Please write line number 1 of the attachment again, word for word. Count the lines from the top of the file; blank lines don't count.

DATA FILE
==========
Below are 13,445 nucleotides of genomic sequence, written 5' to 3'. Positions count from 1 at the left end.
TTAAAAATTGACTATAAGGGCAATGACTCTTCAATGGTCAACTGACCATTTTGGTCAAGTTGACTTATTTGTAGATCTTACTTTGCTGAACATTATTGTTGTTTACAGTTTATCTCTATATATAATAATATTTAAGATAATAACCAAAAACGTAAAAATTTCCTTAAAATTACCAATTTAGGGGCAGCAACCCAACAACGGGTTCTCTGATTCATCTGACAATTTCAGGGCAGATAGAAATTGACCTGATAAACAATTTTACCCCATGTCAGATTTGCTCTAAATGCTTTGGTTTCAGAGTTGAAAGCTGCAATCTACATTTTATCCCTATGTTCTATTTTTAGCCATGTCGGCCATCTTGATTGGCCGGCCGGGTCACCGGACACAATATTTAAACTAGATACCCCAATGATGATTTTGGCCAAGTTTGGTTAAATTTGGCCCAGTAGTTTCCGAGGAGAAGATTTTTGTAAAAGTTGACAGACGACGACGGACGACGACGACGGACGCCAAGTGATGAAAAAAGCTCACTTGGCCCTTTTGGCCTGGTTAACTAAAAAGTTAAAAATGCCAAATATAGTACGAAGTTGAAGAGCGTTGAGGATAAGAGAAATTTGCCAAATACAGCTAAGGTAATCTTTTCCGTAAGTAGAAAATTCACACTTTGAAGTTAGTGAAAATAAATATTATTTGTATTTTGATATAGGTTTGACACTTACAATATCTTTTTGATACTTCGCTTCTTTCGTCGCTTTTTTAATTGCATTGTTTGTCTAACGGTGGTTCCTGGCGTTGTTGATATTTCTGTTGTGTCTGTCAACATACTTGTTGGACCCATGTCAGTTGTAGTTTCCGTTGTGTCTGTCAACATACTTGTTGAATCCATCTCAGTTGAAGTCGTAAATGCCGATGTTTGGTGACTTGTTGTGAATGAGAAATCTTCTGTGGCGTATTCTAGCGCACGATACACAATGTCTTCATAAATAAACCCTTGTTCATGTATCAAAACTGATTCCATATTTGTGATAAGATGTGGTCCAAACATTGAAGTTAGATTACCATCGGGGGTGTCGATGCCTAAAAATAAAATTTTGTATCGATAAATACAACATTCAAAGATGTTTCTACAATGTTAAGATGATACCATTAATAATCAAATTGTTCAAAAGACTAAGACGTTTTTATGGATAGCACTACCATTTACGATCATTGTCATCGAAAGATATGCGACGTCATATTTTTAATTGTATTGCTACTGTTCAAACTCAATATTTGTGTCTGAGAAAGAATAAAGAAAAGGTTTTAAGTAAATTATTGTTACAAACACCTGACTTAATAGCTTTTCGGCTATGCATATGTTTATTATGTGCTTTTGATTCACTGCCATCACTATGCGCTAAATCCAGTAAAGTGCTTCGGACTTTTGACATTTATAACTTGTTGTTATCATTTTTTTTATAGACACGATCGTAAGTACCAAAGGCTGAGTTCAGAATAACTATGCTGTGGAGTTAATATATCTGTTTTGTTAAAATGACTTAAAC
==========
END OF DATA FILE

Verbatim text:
Below are 13,445 nucleotides of genomic sequence, written 5' to 3'. Positions count from 1 at the left end.